“I just don’t have the time.”
That’s what we hear over and over again from people who don’t get off the couch. It is probably the most common excuse for not getting healthier, for not exercising for not taking control of their lives.
“How do we do it?”
Is another question we get very often when they see what we do. How do we squeeze in not just a few healthful activities, but marathon training and ironman training and everything that we do?
It’s not magic. We don’t have a secret time bending device that gives us more time. We do have strategies to make it all work. I will share some of mine.
The first and primary thing is setting priorities. If you don’t prioritize an activity chances are you won’t get to it. What this means is the first and most important step is inside your own head. Make working out a priority. This makes it on one hand the easiest thing in the world, because it is entirely under your control and the hardest thing in the world because you have to make a decision and be accountable.
Where many people fail is to see a new activity, whether it is reading, writing or running as an ‘extra’ thing they have to figure out how to do. You can’t expect yourself to squeeze in additional activities in a day. You already are using 100% of your time. When you want to add a new activity you are going to need to not do something else.
This immediately makes it a sacrifice of something we might refer to as ‘free time’. Most of us value that free time, whether for TV watching or sleeping or socializing, there is a cost to it. It is not really free. So we are setting ourselves up to fail because we are telling ourselves that the new activity is a sacrifice, a hardship. We are putting ourselves immediately into a mindset of scarcity and personal penalty.
It is a question of prioritization. Those of us who are getting our workouts in are not doing something we used to do. We decided that we value the workout more than we valued that other thing. That other thing might be watching TV, or sleeping, or eating lunch with workmates.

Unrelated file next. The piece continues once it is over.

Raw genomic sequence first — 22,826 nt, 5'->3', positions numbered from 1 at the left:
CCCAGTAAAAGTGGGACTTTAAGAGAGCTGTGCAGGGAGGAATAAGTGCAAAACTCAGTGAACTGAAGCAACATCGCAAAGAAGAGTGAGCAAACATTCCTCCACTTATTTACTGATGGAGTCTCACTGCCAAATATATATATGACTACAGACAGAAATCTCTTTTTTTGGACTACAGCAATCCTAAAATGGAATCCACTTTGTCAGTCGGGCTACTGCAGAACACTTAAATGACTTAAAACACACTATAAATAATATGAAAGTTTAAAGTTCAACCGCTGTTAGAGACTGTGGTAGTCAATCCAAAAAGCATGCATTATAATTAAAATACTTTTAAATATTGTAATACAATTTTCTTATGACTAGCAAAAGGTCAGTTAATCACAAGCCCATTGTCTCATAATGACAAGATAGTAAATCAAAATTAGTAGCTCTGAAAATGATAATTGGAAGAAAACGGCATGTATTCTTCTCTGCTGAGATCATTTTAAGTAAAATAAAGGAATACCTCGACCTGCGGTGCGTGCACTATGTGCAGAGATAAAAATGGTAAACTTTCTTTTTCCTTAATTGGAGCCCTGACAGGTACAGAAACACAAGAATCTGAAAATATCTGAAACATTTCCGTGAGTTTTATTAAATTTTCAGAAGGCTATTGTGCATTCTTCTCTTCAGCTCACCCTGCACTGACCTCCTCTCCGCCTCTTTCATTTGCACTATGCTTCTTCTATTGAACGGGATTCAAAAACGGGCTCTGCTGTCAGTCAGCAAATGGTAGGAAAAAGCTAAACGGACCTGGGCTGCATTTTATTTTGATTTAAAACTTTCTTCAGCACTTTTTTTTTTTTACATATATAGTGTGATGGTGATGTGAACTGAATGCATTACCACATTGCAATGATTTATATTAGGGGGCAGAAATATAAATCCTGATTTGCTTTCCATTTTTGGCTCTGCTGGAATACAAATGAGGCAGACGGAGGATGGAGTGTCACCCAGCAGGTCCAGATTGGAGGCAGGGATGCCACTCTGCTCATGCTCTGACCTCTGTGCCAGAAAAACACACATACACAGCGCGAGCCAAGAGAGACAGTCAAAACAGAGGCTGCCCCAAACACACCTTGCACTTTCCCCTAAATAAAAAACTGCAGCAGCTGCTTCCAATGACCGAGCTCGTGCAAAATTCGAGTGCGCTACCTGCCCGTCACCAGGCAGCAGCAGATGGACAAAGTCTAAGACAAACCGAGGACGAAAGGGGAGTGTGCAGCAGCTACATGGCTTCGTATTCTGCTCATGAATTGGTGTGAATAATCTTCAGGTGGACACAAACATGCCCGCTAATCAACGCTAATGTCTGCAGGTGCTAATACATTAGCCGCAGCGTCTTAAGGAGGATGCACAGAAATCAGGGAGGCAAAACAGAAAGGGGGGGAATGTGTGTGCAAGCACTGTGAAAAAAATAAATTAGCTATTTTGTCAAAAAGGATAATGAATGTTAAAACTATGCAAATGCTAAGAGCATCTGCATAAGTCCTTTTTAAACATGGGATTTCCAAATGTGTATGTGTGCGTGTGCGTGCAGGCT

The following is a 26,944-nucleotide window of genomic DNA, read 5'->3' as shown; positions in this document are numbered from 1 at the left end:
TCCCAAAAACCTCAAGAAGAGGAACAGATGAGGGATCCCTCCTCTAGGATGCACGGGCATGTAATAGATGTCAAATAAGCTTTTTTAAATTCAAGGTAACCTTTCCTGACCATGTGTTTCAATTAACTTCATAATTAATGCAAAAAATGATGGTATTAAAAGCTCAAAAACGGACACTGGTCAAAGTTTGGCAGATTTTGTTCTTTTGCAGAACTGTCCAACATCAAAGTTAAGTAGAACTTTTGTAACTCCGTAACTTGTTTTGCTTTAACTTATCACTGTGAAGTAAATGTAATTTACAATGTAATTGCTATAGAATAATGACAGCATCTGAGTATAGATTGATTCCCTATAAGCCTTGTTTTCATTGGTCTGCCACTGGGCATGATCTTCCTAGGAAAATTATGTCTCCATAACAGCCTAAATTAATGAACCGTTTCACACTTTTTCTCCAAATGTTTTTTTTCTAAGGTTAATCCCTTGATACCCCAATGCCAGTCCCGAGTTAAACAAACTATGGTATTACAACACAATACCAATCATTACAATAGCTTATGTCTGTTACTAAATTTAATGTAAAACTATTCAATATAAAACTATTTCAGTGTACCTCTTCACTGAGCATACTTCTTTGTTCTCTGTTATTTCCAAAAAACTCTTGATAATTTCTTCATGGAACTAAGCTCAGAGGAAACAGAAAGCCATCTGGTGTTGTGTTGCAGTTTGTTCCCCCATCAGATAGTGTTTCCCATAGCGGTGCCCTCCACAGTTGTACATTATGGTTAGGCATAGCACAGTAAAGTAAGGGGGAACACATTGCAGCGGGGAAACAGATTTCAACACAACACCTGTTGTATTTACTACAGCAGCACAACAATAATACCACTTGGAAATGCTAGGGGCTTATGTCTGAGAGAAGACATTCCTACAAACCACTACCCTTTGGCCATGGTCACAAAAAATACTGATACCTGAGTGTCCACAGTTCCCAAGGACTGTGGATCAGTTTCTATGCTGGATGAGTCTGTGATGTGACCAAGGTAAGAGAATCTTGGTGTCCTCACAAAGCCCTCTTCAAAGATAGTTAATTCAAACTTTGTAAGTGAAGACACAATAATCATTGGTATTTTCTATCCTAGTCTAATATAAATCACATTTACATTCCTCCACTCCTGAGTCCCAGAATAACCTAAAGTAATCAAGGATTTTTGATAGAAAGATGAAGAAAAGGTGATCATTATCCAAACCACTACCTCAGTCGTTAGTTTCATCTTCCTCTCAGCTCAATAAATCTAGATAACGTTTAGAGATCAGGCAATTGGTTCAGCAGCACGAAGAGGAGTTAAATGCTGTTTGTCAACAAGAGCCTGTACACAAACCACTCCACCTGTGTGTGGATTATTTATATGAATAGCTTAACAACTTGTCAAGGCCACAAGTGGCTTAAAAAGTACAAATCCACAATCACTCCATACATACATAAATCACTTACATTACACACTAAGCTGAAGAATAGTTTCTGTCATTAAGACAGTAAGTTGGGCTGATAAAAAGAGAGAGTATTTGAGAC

If you want to change your life, look at it and see what things you can reprioritize. Don’t set yourself up to fail.
There are three common blocks of time that people will use for workouts; morning, noon and night. You need to be flexible with your time. Don’t restrict yourself by saying I can only work out in the morning, when it’s daylight, after I’ve eaten a honey-bagel, when I’ve gotten at least 8 hours of sleep, it’s not raining, snowing, windy or cold… If all of those things line up I’ll work out. You’ll never succeed if you put those types of strictures on yourself.
I personally like to do my regular workouts at lunch time. When I first started working out this was a double win for me because it kept me from over-eating at lunch. As I get into heavier training schedules I have to schedule larger blocks of time. I will typically schedule afternoon or nights for these longer workouts. I find physiologically my body feels better later in the day and I get higher quality workouts in. I like to do my track workouts in the evening.
I’m not a morning person, but I totally agree that getting the workout done in the morning before work is the best time to do it. As the day progresses most people lose energy and have difficulty gathering energy for an afternoon or evening effort. If you can train yourself to get up and get the work done in the morning you will be successful.
Again, it’s a zero sum game. There are only so many hours in the day and whether or not you are using them well, you are using them. If you are going to get up an hour earlier and go for a run, you’d do well to figure out how you are going to go to bed an hour earlier, because just sleeping less is not a long term success strategy.
And, it is a long term thing. Look at the schedule not for today, but for the week, for the month, for the year, for the decade and for your life. Set a priority to live that life. Figure out a way to get your workout in and be successful.
I’ll see you out there.
Chris Russell lives and trains in suburban Massachusetts with his family and Border collie Buddy. Chris is the author of “The Mid-Packer’s Lament”, and “The Mid-Packer’s Guide to the Galaxy”, short stories on running, racing, and the human comedy of the mid-pack. Chris writes the Runnerati Blog at www.runnerati.com. Chris’ Podcast, RunRunLive is available on iTunes and at www.runrunlive.com. Chris also writes for CoolRunning.com (Active.com) and is a member of the Squannacook River Runners and the Goon Squad.
Email me at cyktrussell at Gmail dot com
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